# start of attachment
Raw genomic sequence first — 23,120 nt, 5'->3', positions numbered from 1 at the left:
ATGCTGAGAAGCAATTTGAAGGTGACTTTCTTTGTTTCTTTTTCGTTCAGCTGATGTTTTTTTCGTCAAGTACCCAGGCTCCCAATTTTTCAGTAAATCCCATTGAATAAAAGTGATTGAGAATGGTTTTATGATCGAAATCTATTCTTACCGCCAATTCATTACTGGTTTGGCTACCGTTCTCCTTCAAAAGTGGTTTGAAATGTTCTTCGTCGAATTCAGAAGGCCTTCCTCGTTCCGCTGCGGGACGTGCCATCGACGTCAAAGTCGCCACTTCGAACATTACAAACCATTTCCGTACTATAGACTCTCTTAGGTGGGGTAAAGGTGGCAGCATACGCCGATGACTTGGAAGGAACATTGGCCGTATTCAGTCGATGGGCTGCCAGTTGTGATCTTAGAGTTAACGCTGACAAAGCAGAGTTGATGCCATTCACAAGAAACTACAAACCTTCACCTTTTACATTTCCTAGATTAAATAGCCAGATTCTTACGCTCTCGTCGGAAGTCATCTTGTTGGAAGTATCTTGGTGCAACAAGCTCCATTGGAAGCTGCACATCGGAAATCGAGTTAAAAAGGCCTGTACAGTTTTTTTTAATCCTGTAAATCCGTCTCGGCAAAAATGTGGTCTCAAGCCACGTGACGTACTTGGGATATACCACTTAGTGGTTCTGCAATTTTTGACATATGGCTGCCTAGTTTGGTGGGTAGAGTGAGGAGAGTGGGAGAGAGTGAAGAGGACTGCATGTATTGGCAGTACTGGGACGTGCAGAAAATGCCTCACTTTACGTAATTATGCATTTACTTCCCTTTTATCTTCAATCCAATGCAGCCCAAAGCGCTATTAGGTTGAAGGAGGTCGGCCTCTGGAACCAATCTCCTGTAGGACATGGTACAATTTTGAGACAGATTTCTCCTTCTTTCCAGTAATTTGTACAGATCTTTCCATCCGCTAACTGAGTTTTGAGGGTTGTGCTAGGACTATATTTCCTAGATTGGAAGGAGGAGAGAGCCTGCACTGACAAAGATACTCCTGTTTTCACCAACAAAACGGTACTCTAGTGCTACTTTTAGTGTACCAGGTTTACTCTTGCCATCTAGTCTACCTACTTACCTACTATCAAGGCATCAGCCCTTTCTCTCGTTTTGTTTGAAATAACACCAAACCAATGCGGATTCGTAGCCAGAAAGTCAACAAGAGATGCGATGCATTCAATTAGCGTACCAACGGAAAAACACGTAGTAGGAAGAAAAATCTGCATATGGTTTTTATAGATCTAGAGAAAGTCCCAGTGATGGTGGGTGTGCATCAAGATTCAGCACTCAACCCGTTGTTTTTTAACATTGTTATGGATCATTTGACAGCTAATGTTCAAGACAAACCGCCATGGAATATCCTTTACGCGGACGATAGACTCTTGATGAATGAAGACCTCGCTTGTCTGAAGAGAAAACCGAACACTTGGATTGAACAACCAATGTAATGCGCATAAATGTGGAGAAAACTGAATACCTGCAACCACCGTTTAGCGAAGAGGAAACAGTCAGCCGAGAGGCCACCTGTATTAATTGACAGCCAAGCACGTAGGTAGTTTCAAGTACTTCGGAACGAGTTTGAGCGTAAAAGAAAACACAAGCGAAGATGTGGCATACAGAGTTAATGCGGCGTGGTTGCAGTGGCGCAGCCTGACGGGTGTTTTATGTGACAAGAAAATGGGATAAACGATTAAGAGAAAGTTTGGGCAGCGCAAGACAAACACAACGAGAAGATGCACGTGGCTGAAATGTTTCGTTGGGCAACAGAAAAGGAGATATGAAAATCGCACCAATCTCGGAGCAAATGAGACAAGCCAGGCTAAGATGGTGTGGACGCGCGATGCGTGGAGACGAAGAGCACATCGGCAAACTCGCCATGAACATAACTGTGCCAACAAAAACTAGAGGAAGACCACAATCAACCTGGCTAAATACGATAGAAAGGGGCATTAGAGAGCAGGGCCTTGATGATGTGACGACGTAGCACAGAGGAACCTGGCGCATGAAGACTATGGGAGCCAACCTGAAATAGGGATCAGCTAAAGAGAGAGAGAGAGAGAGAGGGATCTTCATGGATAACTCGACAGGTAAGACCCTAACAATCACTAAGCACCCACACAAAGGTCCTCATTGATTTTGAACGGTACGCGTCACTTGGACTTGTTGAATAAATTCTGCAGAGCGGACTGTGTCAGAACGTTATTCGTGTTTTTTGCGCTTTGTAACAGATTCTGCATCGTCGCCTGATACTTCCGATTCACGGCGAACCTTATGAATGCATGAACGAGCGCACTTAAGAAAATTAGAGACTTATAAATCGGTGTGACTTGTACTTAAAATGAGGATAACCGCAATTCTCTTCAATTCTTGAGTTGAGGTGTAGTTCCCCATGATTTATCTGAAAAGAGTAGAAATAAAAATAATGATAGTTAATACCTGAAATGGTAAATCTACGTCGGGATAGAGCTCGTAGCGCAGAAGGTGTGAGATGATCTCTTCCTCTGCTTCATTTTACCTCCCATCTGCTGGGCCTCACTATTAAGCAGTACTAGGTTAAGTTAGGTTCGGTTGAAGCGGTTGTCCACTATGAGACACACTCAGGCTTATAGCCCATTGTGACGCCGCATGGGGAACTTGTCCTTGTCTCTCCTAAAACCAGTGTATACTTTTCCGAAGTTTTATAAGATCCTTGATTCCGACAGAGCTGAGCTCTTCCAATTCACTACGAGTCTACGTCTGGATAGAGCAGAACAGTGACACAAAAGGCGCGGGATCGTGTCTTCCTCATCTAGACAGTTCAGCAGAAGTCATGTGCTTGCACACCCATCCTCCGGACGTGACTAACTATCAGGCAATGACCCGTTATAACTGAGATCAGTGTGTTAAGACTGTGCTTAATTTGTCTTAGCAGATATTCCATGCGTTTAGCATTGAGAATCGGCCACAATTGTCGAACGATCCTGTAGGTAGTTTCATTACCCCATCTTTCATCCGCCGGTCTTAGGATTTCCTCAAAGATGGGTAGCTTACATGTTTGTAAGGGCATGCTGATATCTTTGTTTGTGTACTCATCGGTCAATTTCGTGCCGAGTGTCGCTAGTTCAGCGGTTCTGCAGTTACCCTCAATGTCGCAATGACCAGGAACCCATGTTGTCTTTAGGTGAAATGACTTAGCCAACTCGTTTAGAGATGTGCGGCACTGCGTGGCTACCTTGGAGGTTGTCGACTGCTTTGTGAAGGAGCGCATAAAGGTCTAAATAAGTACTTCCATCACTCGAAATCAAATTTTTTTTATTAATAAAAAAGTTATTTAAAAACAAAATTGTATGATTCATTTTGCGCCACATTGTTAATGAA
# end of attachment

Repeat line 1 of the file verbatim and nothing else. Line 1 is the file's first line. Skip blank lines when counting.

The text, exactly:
Raw genomic sequence first — 23,120 nt, 5'->3', positions numbered from 1 at the left: